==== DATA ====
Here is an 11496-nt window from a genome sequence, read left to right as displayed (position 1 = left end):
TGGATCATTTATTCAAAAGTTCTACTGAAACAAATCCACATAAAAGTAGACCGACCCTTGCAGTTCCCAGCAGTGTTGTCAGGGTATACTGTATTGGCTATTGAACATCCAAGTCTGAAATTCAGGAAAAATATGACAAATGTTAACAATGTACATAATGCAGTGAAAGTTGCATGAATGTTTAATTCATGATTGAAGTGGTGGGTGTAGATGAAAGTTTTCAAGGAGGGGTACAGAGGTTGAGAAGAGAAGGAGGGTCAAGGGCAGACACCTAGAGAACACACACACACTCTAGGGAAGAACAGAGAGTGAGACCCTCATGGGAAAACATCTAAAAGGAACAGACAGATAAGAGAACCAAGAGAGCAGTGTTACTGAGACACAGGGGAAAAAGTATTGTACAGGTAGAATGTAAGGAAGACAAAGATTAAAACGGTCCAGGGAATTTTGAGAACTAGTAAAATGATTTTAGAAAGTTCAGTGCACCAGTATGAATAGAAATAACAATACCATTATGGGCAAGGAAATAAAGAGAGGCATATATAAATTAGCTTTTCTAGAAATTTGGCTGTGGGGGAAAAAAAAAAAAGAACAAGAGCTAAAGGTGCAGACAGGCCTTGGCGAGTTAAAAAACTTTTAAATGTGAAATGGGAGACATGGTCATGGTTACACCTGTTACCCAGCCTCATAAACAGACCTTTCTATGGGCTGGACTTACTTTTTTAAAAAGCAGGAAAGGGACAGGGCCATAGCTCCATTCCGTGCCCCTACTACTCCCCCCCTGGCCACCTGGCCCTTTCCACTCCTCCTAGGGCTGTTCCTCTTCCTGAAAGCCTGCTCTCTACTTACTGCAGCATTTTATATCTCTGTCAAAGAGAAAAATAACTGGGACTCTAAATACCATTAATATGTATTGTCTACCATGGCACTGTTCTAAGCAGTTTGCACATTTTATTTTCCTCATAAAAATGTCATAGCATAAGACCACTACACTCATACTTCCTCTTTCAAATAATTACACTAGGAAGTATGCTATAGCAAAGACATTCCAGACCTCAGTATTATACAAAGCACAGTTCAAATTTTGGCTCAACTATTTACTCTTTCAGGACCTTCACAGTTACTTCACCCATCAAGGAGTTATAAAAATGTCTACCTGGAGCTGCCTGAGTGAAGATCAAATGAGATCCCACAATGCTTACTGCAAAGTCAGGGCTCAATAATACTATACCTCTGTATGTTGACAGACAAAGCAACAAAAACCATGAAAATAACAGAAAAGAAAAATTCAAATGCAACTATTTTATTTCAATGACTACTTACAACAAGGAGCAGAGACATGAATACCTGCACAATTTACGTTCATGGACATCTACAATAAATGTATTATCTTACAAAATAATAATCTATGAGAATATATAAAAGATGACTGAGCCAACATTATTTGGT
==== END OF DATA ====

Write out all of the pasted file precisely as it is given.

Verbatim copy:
Here is an 11496-nt window from a genome sequence, read left to right as displayed (position 1 = left end):
TGGATCATTTATTCAAAAGTTCTACTGAAACAAATCCACATAAAAGTAGACCGACCCTTGCAGTTCCCAGCAGTGTTGTCAGGGTATACTGTATTGGCTATTGAACATCCAAGTCTGAAATTCAGGAAAAATATGACAAATGTTAACAATGTACATAATGCAGTGAAAGTTGCATGAATGTTTAATTCATGATTGAAGTGGTGGGTGTAGATGAAAGTTTTCAAGGAGGGGTACAGAGGTTGAGAAGAGAAGGAGGGTCAAGGGCAGACACCTAGAGAACACACACACACTCTAGGGAAGAACAGAGAGTGAGACCCTCATGGGAAAACATCTAAAAGGAACAGACAGATAAGAGAACCAAGAGAGCAGTGTTACTGAGACACAGGGGAAAAAGTATTGTACAGGTAGAATGTAAGGAAGACAAAGATTAAAACGGTCCAGGGAATTTTGAGAACTAGTAAAATGATTTTAGAAAGTTCAGTGCACCAGTATGAATAGAAATAACAATACCATTATGGGCAAGGAAATAAAGAGAGGCATATATAAATTAGCTTTTCTAGAAATTTGGCTGTGGGGGAAAAAAAAAAAAGAACAAGAGCTAAAGGTGCAGACAGGCCTTGGCGAGTTAAAAAACTTTTAAATGTGAAATGGGAGACATGGTCATGGTTACACCTGTTACCCAGCCTCATAAACAGACCTTTCTATGGGCTGGACTTACTTTTTTAAAAAGCAGGAAAGGGACAGGGCCATAGCTCCATTCCGTGCCCCTACTACTCCCCCCCTGGCCACCTGGCCCTTTCCACTCCTCCTAGGGCTGTTCCTCTTCCTGAAAGCCTGCTCTCTACTTACTGCAGCATTTTATATCTCTGTCAAAGAGAAAAATAACTGGGACTCTAAATACCATTAATATGTATTGTCTACCATGGCACTGTTCTAAGCAGTTTGCACATTTTATTTTCCTCATAAAAATGTCATAGCATAAGACCACTACACTCATACTTCCTCTTTCAAATAATTACACTAGGAAGTATGCTATAGCAAAGACATTCCAGACCTCAGTATTATACAAAGCACAGTTCAAATTTTGGCTCAACTATTTACTCTTTCAGGACCTTCACAGTTACTTCACCCATCAAGGAGTTATAAAAATGTCTACCTGGAGCTGCCTGAGTGAAGATCAAATGAGATCCCACAATGCTTACTGCAAAGTCAGGGCTCAATAATACTATACCTCTGTATGTTGACAGACAAAGCAACAAAAACCATGAAAATAACAGAAAAGAAAAATTCAAATGCAACTATTTTATTTCAATGACTACTTACAACAAGGAGCAGAGACATGAATACCTGCACAATTTACGTTCATGGACATCTACAATAAATGTATTATCTTACAAAATAATAATCTATGAGAATATATAAAAGATGACTGAGCCAACATTATTTGGT